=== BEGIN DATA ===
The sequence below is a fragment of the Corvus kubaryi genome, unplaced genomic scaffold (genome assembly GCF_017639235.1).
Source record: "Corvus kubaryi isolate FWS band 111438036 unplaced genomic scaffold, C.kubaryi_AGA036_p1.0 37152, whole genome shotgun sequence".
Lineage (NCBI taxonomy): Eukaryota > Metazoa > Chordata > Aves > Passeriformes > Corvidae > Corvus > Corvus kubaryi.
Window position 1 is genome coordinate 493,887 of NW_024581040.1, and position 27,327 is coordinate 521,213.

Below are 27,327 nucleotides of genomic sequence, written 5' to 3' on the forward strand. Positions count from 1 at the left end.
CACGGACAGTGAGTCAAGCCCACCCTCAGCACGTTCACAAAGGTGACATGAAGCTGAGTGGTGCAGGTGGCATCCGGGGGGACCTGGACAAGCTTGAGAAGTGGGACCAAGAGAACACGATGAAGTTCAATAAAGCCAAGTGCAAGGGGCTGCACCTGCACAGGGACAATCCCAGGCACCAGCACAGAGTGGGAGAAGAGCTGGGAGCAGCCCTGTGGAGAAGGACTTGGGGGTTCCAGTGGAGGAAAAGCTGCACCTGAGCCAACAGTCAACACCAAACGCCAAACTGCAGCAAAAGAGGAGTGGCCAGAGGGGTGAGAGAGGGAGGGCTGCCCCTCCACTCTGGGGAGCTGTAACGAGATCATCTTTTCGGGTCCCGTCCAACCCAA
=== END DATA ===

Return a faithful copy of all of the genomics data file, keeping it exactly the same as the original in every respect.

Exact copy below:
The sequence below is a fragment of the Corvus kubaryi genome, unplaced genomic scaffold (genome assembly GCF_017639235.1).
Source record: "Corvus kubaryi isolate FWS band 111438036 unplaced genomic scaffold, C.kubaryi_AGA036_p1.0 37152, whole genome shotgun sequence".
Lineage (NCBI taxonomy): Eukaryota > Metazoa > Chordata > Aves > Passeriformes > Corvidae > Corvus > Corvus kubaryi.
Window position 1 is genome coordinate 493,887 of NW_024581040.1, and position 27,327 is coordinate 521,213.

Below are 27,327 nucleotides of genomic sequence, written 5' to 3' on the forward strand. Positions count from 1 at the left end.
CACGGACAGTGAGTCAAGCCCACCCTCAGCACGTTCACAAAGGTGACATGAAGCTGAGTGGTGCAGGTGGCATCCGGGGGGACCTGGACAAGCTTGAGAAGTGGGACCAAGAGAACACGATGAAGTTCAATAAAGCCAAGTGCAAGGGGCTGCACCTGCACAGGGACAATCCCAGGCACCAGCACAGAGTGGGAGAAGAGCTGGGAGCAGCCCTGTGGAGAAGGACTTGGGGGTTCCAGTGGAGGAAAAGCTGCACCTGAGCCAACAGTCAACACCAAACGCCAAACTGCAGCAAAAGAGGAGTGGCCAGAGGGGTGAGAGAGGGAGGGCTGCCCCTCCACTCTGGGGAGCTGTAACGAGATCATCTTTTCGGGTCCCGTCCAACCCAA